Auto Ban


Producer Jerry Bruckheimer, bravely soldiering on after the death of partner-in-excess Don Simpson, lords over what is now the most emblematic of Hollywood summer styles: the demolition-derby impressionism associated with blockbuster-as-bazookas like The Rock and Armageddon. It’s no surprise that Bruckheimer has, for his latest feat, resurrected the quaint yet eminently mayhem-ready auto-porn genre of the late ’60s and early ’70s. (He’s dabbled in the past: The Rock was most memorable for its S.F.-chase Bullitt homage, and he co-engineered the Tom-Nicole racetrack meet-cute Days of Thunder.) The car-thief caper Gone in 60 Seconds puts the Bruckheimer aesthetic to its ultimate use. The movie doesn’t just look and sound like a car commercial. It is a car commercial.

Too lazy to do more than pick up exactly where the genre left off, the movie remakes a 1974 cult curio by the late HB Halicki. Plot, minimal to begin with, is distilled to its Bruckheimerian essence: men bonding loudly. When his doofus brother, Giovanni Ribisi, pisses off a thug, legendary car booster Nicolas Cage comes out of retirement for one final haul, reassembling the old gang to help him steal 50 cars in one night. Director Dominic Sena, perhaps better known for Nike promos than for his only previous feature, Kalifornia, provides the obligatorily baleful music-video hues but unwisely jettisons the 40-minute chase sequence for which the original gained notoriety. A little more road rage might have helped. The movie proceeds with dull checklist efficiency (how many hot-wirings can you get off on?) until the condensed climactic pursuit, when Sena finally adopts the spine-rattling, cornea-scratching rapid-fire tricks that Michael Bay (for one) would shoot a funeral with, and by then is so badly in need of a jump-start that he brings on a wrecking ball.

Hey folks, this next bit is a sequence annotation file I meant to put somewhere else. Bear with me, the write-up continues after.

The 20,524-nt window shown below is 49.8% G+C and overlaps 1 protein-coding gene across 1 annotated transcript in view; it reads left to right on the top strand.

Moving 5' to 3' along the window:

Both stakes and body count are low by Bruckheimer standards, and the film at times seems self-conscious about the artificially inflated presentation. (“Who gives a shit about grand theft auto?” someone demands at one point.) There’s some life in the supporting cast—Delroy Lindo and Timothy Olyphant as snooping detectives, Christopher Eccleston as a wild-eyed English villain—most of whom understand that acting is obviously beside the point. Angelina Jolie, as Cage’s nominal love interest, kills time with a form of lip exercise that involves simultaneously sneering and pouting, but cinema’s rich sex-and-cars tradition—from Anger’s Kustom Kar Kommandos to Cronenberg’s Crash—is otherwise ignored (or, to look at it another way, unsullied). The only sexual moment, with Nic whispering to Angie about carburetors, rivals the Liv/Ben/animal crackers horror in Armageddon. If there’s a romance to be found here, it’s the one between a boy and his stick shift.

The initials in Titan A.E.—about a boy and his Jesus complex—stand for After Earth. The planet is blown up sometime in the 31st century, and it turns out that Matt Damon is, not unlike Keanu Reeves in The Matrix or even Damon’s own Godlike creation Will Hunting, the Chosen One, who will save the human race from extinction. This feature-length sci-fi cartoon by veteran animators Don Bluth and Gary Goldman is suggestive of nothing so much as Saturday-morning TV: 2-D characters frolic in 3-D CGI spacescapes, but the handiwork is uninspired, the digi-chicanery obviously expensive but bland, the New Age odor off-putting, and the reliance on inspirational Glen Ballard power ballads fatal.

This article from the Village Voice Archive was posted on June 13, 2000

Archive Highlights